A strong majority of car dealers complain the US government’s strategy is bringing them too fast into the electric vehicle future.

It’s awkward to be dragged kicking and screaming into a future that’s already here. Especially because if you don’t do it, you will be irrelevant.

Car dealers have long been seen as a potential obstacle to EV adoption partly because their profits rely greatly on servicing vehicles with repairs as well as maintenance like oil changes.

EVs have fewer moving parts that can break and they obviously don’t require oil changes.

That’s partly why new automakers who solely focused on EVs, like Tesla, Rivian, and Lucid, decided to bypass the third-party franchise dealer model and sell and service vehicles directly to customers – cutting the middleman.

The concerns about dealers have proved warranted. Not only have automakers had issues making their dealers sell EVs, dealers have also lobbied to lower regulations accelerating EV adoption.

Now a new survey of 208 dealers and dealership managers by Automotive News confirmed that they don’t have favorable opinion of EVs and how it plays into their business.

83 percent of the dealers surveyed said that they believe the federal government is pushing them into EVs too fast.

55 percent believe that “EVs aren’t generating customer interest or sales at their stores, with some citing affordability concerns or a lack of inventory.”

Ironically, 4,000 car dealerships wrote the White House last year complaining that they had too many EVs in inventory.

Which one is it? There are too many EVs that you can’t sell or not enough inventory?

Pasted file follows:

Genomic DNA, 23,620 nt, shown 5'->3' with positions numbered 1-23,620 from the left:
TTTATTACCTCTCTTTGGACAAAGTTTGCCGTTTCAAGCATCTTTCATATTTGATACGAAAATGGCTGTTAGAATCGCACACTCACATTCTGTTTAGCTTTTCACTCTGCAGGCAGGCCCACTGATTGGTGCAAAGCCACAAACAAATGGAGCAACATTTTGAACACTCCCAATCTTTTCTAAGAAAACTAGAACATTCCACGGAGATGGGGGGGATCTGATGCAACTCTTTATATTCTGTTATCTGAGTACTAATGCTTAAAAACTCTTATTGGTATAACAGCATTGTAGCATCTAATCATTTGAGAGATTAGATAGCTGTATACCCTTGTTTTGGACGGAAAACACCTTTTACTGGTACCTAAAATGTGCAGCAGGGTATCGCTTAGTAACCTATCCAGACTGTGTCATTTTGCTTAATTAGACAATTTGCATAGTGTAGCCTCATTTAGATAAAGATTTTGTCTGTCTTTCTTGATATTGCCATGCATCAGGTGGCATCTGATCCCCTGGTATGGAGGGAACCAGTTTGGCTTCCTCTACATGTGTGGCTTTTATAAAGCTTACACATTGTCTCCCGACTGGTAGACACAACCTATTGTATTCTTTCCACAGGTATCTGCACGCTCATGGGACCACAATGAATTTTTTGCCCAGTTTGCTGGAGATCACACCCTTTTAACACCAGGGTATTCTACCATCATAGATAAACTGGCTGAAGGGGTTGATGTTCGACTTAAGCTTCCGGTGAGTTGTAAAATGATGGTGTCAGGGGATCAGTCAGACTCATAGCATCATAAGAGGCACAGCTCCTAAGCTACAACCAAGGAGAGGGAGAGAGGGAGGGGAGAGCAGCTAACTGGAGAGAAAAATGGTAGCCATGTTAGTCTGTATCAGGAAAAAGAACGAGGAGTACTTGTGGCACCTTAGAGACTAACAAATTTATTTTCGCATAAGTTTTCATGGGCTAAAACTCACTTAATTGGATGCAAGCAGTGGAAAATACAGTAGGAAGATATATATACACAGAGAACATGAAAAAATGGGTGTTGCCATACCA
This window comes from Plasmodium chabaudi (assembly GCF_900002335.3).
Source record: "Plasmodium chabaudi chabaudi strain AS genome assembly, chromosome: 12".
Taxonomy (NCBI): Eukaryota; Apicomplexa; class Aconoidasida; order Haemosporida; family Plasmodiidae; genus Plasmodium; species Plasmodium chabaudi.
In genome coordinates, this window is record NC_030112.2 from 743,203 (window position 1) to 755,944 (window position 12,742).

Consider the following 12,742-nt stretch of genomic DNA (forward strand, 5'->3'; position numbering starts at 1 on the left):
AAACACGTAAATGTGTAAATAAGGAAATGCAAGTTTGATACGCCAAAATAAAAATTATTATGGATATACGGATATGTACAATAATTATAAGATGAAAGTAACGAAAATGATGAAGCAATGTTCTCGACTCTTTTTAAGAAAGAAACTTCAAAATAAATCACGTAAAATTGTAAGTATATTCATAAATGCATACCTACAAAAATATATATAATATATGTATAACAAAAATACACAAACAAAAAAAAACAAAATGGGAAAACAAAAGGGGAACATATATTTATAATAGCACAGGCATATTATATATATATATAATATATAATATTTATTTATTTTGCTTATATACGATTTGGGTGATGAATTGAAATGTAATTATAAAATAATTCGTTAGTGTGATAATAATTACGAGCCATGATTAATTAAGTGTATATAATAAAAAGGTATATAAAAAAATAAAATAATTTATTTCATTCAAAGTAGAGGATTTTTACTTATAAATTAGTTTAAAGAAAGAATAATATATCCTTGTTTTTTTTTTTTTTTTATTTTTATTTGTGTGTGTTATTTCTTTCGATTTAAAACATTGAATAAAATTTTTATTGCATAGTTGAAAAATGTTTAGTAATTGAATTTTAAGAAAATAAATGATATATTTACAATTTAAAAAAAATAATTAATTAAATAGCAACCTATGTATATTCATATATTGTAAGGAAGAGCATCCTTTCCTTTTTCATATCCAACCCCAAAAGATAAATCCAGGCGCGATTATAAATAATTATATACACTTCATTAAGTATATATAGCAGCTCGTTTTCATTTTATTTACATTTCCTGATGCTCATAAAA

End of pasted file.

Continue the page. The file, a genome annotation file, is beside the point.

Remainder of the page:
Michael Lucki, general manager of car dealer in New York, believes consumer demand for EVs is not there yet:

“Electric vehicles are exciting. They’re definitely overall a good impact for our customers and for the environment, but it’s moving too fast. It should be driven by consumer demand, and consumer demand isn’t there yet.”

You want to hear something funny? Mister Lucki feels that there’s no demand for EVs and I’m sure it has nothing to with the fact that he works for Riverhead Mazda. The Japanese automaker doesn’t sell any all-electric vehicles in the US.

On the more practical side, only 35% of dealers believed that the new point-of-sale tax credit for electric vehicles was going to help their business. The rest feels like it’s going to be negative, will have no impact, or are unsure.

Electrek’s Take

There’s no demand for EVs, but the best selling car in the world is electric. Try to reconcile that. I can’t.

Now, when trash-talking dealers, I always want to make it clear that even though I’m not a fan of the third-party car dealer model, I know there are plenty of good car dealerships.

But it does feel like as a whole, they are more of an obstacle to EV adoption than an helping hand.

Automakers who rely on them to distribute and service their vehicles are going to have to figure that out if they want to survive the electric revolution.

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